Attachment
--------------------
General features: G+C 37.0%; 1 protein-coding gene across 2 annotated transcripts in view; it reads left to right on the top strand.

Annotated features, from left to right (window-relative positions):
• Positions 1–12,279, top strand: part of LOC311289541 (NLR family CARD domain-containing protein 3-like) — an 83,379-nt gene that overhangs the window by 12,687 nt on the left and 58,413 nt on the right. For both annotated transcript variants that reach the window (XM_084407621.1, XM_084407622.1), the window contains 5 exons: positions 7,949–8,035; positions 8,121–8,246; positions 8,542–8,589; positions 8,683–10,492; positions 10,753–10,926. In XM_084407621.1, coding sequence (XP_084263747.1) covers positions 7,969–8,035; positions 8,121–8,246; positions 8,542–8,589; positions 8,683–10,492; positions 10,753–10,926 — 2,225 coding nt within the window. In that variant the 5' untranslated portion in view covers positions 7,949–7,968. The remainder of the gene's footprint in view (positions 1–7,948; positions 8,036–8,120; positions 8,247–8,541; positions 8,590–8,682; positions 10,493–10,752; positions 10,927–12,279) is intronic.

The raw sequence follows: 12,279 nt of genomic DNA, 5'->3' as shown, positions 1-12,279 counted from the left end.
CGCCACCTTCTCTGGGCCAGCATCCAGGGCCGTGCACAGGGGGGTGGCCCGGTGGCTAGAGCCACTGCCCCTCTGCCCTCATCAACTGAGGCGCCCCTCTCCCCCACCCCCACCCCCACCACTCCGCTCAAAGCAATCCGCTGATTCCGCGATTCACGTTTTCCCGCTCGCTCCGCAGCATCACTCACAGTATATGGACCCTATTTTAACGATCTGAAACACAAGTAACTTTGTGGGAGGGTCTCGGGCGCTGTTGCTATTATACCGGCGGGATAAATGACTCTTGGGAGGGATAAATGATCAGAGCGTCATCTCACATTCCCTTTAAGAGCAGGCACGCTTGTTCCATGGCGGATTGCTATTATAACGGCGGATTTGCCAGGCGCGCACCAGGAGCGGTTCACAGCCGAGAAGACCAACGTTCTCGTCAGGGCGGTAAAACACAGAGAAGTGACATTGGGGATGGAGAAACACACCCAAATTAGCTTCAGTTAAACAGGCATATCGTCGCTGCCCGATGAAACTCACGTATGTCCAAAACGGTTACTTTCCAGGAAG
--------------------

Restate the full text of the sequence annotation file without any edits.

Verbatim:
General features: G+C 37.0%; 1 protein-coding gene across 2 annotated transcripts in view; it reads left to right on the top strand.

Annotated features, from left to right (window-relative positions):
• Positions 1–12,279, top strand: part of LOC311289541 (NLR family CARD domain-containing protein 3-like) — an 83,379-nt gene that overhangs the window by 12,687 nt on the left and 58,413 nt on the right. For both annotated transcript variants that reach the window (XM_084407621.1, XM_084407622.1), the window contains 5 exons: positions 7,949–8,035; positions 8,121–8,246; positions 8,542–8,589; positions 8,683–10,492; positions 10,753–10,926. In XM_084407621.1, coding sequence (XP_084263747.1) covers positions 7,969–8,035; positions 8,121–8,246; positions 8,542–8,589; positions 8,683–10,492; positions 10,753–10,926 — 2,225 coding nt within the window. In that variant the 5' untranslated portion in view covers positions 7,949–7,968. The remainder of the gene's footprint in view (positions 1–7,948; positions 8,036–8,120; positions 8,247–8,541; positions 8,590–8,682; positions 10,493–10,752; positions 10,927–12,279) is intronic.

The raw sequence follows: 12,279 nt of genomic DNA, 5'->3' as shown, positions 1-12,279 counted from the left end.
CGCCACCTTCTCTGGGCCAGCATCCAGGGCCGTGCACAGGGGGGTGGCCCGGTGGCTAGAGCCACTGCCCCTCTGCCCTCATCAACTGAGGCGCCCCTCTCCCCCACCCCCACCCCCACCACTCCGCTCAAAGCAATCCGCTGATTCCGCGATTCACGTTTTCCCGCTCGCTCCGCAGCATCACTCACAGTATATGGACCCTATTTTAACGATCTGAAACACAAGTAACTTTGTGGGAGGGTCTCGGGCGCTGTTGCTATTATACCGGCGGGATAAATGACTCTTGGGAGGGATAAATGATCAGAGCGTCATCTCACATTCCCTTTAAGAGCAGGCACGCTTGTTCCATGGCGGATTGCTATTATAACGGCGGATTTGCCAGGCGCGCACCAGGAGCGGTTCACAGCCGAGAAGACCAACGTTCTCGTCAGGGCGGTAAAACACAGAGAAGTGACATTGGGGATGGAGAAACACACCCAAATTAGCTTCAGTTAAACAGGCATATCGTCGCTGCCCGATGAAACTCACGTATGTCCAAAACGGTTACTTTCCAGGAAG